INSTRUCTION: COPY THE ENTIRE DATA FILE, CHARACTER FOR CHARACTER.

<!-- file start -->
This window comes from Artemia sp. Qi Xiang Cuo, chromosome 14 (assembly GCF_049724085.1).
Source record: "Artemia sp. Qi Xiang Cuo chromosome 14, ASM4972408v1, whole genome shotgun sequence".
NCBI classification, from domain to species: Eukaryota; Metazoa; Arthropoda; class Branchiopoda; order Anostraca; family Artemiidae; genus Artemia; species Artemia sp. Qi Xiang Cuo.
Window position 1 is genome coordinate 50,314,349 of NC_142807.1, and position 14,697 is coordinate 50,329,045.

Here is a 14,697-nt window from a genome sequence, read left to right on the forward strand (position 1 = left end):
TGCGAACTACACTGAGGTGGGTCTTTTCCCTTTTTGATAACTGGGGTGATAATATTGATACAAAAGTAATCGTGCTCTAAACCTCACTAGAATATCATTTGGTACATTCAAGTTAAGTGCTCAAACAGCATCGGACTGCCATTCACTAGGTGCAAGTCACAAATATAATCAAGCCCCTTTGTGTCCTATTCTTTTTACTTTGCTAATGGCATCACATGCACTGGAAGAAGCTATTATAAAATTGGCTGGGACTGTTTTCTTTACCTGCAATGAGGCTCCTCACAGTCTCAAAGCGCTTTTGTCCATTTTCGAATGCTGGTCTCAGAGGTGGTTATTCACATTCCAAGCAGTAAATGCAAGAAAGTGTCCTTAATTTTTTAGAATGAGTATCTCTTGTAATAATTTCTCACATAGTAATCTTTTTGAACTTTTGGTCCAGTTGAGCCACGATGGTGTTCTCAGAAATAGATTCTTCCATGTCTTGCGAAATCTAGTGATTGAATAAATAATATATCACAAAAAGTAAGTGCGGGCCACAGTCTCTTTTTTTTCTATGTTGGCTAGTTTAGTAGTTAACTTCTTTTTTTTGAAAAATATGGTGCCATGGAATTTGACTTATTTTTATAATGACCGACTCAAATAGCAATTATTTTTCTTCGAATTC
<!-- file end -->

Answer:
This window comes from Artemia sp. Qi Xiang Cuo, chromosome 14 (assembly GCF_049724085.1).
Source record: "Artemia sp. Qi Xiang Cuo chromosome 14, ASM4972408v1, whole genome shotgun sequence".
NCBI classification, from domain to species: Eukaryota; Metazoa; Arthropoda; class Branchiopoda; order Anostraca; family Artemiidae; genus Artemia; species Artemia sp. Qi Xiang Cuo.
Window position 1 is genome coordinate 50,314,349 of NC_142807.1, and position 14,697 is coordinate 50,329,045.

Here is a 14,697-nt window from a genome sequence, read left to right on the forward strand (position 1 = left end):
TGCGAACTACACTGAGGTGGGTCTTTTCCCTTTTTGATAACTGGGGTGATAATATTGATACAAAAGTAATCGTGCTCTAAACCTCACTAGAATATCATTTGGTACATTCAAGTTAAGTGCTCAAACAGCATCGGACTGCCATTCACTAGGTGCAAGTCACAAATATAATCAAGCCCCTTTGTGTCCTATTCTTTTTACTTTGCTAATGGCATCACATGCACTGGAAGAAGCTATTATAAAATTGGCTGGGACTGTTTTCTTTACCTGCAATGAGGCTCCTCACAGTCTCAAAGCGCTTTTGTCCATTTTCGAATGCTGGTCTCAGAGGTGGTTATTCACATTCCAAGCAGTAAATGCAAGAAAGTGTCCTTAATTTTTTAGAATGAGTATCTCTTGTAATAATTTCTCACATAGTAATCTTTTTGAACTTTTGGTCCAGTTGAGCCACGATGGTGTTCTCAGAAATAGATTCTTCCATGTCTTGCGAAATCTAGTGATTGAATAAATAATATATCACAAAAAGTAAGTGCGGGCCACAGTCTCTTTTTTTTCTATGTTGGCTAGTTTAGTAGTTAACTTCTTTTTTTTGAAAAATATGGTGCCATGGAATTTGACTTATTTTTATAATGACCGACTCAAATAGCAATTATTTTTCTTCGAATTC